Berry Law then prepared a 42-page evaluation memorandum for Kraft’s top management analyzing liability and damages issues. Berry alleges that he completed that memo by November 10, 2010. At about the same time, Cherry noted that the matter was “moving pretty fast” and that he wished to brief Kraft’s general counsel about the matter. The complaint says that “upon information and belief, [the evaluation memorandum] was forwarded at the very least to Kraft’s General Counsel in early 2011.” It was presumably Cherry who did the forwarding.
In response to an email from the law firm seeking a fee agreement, Kraft's counsel stated in part
we have never paid for that work as far as I know for any outside counsel.
The firm later claimed fees due in an amount over $191,000 on a theory of implied-in-fact contract,
To state a claim for breach of an implied-in-fact contract, Berry Law must plausibly allege that it rendered Kraft valuable services; that Kraft accepted, used, and enjoyed those services; and that the circumstances “reasonably notified” Kraft that Berry “expected to be paid” by Kraft...
Kraft told Berry that it would not compensate him for work completed prior to management approval. No compensation is due where the “plaintiff did not contemplate a personal fee, or the defendant could not reasonably have supposed that he did.” Bloomgarden, 479 F.2d at 212. Rather, in view of Kraft’s unequivocally expressed position on preliminary work, Berry cannot reasonably have contemplated a fee for work completed before Kraft moved forward, nor could Kraft reasonably have known Berry contemplated any such payment. Instead, Berry completed the memorandum and other legal work in the hope that Kraft would retain him as counsel in the event that Kraft “moved forward.” Because Berry Law’s “services were rendered simply in order to gain a business advantage,” its quasicontract claim fails. Id. at 211.
Thursday, November 20, 2014
An attorney was properly paid a fee of over half a million dollars for his work in a contested probate matter, according to a decision of the New York Appellate Division for the Second Judicial Department
Karen Cullin retained James Spiess to represent her in a contested probate proceeding. The parties entered into a contingent fee agreement, pursuant to which Spiess agreed to represent Cullin for an initial retainer of $5,000 plus 33 % of any proceeds he would recover on her behalf, by settlement or trial, up to a maximum fee of $600,000. Just before Cullin was to be examined by potential objectants pursuant to SCPA 1404, Cullin directed Spiess to settle the probate proceeding as expeditiously as possible. Spiess negotiated a settlement providing, inter alia, for the propounded instrument, which primarily benefitted Cullin, to be admitted to probate in exchange for a minimal payment to the objectants. Speiss thereafter was paid, from estate funds, fees in the amount of $585,000.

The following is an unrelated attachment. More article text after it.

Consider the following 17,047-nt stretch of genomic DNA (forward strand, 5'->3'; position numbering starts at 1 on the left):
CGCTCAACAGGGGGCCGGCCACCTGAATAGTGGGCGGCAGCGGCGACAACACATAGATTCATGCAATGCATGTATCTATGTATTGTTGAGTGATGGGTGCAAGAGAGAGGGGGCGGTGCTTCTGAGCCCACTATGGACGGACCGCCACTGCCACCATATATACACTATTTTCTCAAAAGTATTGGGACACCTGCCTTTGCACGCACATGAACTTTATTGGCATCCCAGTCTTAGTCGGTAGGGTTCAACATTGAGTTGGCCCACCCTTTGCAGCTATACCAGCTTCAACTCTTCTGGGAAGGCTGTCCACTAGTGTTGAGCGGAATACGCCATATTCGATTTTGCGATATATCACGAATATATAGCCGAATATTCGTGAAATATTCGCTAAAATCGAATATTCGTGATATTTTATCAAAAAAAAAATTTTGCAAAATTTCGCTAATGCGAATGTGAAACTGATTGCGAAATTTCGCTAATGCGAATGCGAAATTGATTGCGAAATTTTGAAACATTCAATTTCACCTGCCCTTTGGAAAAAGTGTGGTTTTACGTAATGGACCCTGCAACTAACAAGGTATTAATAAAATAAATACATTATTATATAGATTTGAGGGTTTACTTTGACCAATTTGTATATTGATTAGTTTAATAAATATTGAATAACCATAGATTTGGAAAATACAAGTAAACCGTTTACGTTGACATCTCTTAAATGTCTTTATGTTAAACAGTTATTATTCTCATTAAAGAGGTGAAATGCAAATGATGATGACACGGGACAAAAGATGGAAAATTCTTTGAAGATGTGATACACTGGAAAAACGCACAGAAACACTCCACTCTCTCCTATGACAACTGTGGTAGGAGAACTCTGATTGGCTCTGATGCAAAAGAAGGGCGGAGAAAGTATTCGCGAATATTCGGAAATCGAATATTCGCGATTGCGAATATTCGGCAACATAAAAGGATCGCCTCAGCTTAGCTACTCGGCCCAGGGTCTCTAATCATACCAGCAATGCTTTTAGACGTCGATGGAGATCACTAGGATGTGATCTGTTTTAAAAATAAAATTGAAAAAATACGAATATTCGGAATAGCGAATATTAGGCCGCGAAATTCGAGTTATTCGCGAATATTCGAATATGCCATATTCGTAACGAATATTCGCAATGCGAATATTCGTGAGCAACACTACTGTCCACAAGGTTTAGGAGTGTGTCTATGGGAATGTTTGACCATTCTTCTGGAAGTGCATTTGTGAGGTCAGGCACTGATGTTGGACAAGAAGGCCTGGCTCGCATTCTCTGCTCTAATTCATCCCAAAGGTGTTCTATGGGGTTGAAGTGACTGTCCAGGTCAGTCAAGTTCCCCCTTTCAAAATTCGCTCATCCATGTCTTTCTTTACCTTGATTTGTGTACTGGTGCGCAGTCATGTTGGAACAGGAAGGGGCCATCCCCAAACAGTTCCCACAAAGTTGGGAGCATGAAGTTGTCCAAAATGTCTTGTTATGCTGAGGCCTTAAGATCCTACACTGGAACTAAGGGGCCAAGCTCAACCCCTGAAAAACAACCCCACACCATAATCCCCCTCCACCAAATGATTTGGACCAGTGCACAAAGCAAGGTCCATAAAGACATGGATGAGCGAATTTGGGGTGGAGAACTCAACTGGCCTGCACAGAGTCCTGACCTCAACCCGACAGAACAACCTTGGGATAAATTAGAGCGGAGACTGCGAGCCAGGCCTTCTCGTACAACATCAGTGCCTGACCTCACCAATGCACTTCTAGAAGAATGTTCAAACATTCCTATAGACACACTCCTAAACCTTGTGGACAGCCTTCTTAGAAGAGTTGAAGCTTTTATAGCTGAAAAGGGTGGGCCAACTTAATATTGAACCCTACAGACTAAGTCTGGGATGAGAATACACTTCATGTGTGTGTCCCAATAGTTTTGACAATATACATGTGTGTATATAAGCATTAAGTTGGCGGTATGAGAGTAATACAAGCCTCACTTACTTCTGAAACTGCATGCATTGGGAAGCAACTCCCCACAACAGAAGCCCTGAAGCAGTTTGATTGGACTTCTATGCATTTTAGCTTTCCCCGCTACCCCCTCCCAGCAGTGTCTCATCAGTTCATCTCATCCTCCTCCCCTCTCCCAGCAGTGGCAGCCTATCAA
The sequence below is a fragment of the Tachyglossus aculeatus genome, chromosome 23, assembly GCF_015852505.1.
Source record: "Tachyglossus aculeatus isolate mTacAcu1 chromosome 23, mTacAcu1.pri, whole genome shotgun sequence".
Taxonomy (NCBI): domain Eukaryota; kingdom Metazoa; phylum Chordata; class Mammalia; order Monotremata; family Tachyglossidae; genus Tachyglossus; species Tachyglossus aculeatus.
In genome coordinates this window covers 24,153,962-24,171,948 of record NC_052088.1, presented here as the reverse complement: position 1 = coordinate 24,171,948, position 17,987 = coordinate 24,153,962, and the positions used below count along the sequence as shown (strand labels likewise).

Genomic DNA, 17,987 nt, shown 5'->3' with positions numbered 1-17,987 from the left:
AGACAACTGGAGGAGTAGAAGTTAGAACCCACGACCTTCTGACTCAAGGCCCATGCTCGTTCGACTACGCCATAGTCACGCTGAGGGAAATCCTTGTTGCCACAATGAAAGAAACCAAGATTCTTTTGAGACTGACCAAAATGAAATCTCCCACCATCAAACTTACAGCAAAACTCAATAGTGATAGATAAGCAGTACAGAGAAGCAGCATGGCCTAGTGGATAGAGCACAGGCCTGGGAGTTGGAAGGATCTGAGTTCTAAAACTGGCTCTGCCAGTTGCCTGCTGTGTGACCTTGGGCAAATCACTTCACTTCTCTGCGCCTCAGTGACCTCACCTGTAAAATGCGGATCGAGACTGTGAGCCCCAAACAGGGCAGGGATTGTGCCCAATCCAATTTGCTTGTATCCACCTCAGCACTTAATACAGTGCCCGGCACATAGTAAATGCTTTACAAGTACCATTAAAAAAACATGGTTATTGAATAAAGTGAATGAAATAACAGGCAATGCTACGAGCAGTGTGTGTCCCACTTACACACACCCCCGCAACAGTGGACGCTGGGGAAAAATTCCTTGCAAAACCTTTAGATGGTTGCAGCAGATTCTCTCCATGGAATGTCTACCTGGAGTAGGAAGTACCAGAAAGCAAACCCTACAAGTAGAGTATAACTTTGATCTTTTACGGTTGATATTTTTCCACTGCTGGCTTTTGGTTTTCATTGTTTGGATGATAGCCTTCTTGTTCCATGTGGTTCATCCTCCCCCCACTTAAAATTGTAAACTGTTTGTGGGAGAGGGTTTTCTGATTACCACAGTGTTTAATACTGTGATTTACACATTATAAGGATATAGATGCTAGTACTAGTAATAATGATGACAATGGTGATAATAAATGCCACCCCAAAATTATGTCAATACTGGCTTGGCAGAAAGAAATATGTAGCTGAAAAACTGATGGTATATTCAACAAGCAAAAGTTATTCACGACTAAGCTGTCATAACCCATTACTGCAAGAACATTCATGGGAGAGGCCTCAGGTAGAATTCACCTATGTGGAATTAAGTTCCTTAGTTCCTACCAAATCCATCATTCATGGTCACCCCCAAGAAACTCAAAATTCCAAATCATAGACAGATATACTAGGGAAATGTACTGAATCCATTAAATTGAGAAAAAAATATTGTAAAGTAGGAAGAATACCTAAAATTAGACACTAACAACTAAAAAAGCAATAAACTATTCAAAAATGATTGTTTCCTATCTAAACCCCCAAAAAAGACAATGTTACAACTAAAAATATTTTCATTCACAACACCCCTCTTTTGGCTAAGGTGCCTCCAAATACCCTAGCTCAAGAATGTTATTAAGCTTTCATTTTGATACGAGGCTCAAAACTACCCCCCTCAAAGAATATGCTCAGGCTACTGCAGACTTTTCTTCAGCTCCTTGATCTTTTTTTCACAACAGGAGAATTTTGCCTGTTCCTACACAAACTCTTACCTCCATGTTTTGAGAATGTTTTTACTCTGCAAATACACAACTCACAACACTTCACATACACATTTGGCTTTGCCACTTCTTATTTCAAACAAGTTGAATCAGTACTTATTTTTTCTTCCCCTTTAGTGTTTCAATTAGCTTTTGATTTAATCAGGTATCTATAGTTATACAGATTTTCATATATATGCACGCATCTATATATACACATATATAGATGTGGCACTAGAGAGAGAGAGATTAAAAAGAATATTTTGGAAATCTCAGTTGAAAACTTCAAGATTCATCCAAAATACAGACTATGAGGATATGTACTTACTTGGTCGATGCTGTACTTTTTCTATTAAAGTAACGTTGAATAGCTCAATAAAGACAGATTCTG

The court here relied upon a recent (and, in my view, shamefully pro-lawyer) decision of the Court of Appeals in affirming the reasonableness of the fee
Here, the evidence supports the Surrogate's conclusion that the fee paid to Spiess was reasonable in light of the difficulty of the issues involved, the favorable terms of the settlement to which Spiess's efforts and expertise contributed, and the significant risk that Spiess took that probate of the propounded instrument would be denied and that he would not earn any fees other than the initial retainer of $5,000 (see generally Matter of Lawrence, ______ NY3d ______, 2014 NY Slip Op 07291, 9-10 ). Under the circumstances, we perceive no basis upon which to disturb the Surrogate's determination with respect to Spiess's attorney's fee.
Tuesday, October 28, 2014
The long running and hotly-contested dispute between the heirs of real estate magnate Sylvan Lawrence and the Graubard Miller law firm has been resolved in favor of the law firm by the New York Court of Appeals.
The court enforced a revised contingent fee retainer agreement found "unconscionable" by the lower court that results in a fee of $44 million for five months work on top of $18 million paid in hourly fees.
The court noted that the underlying estate litigation unexpectedly settled when the firm uncovered "smoking gun" evidence shortly after entering into the revised agreement.
Beginning in 1983, defendant law firm Graubard Miller (Graubard or the law firm) represented Alice Lawrence (Lawrence) and her three children in litigation arising from the death of her husband and their father, Sylvan Lawrence (decedent), a real estate developer. At the time of decedent's death in 1981, his company owned commercial real estate in New York City valued at an estimated $1 billion. Decedent's brother and lifelong equal business partner, Seymour Cohn (Cohn), was executor of the estate. Cohn resisted selling decedent's properties and distributing the proceeds to Lawrence and the children, which caused Lawrence to bring suit in 1983. For over two decades, she and Cohn (and after he died in November 2003, his estate) battled in court (hereafter, the estate litigation)...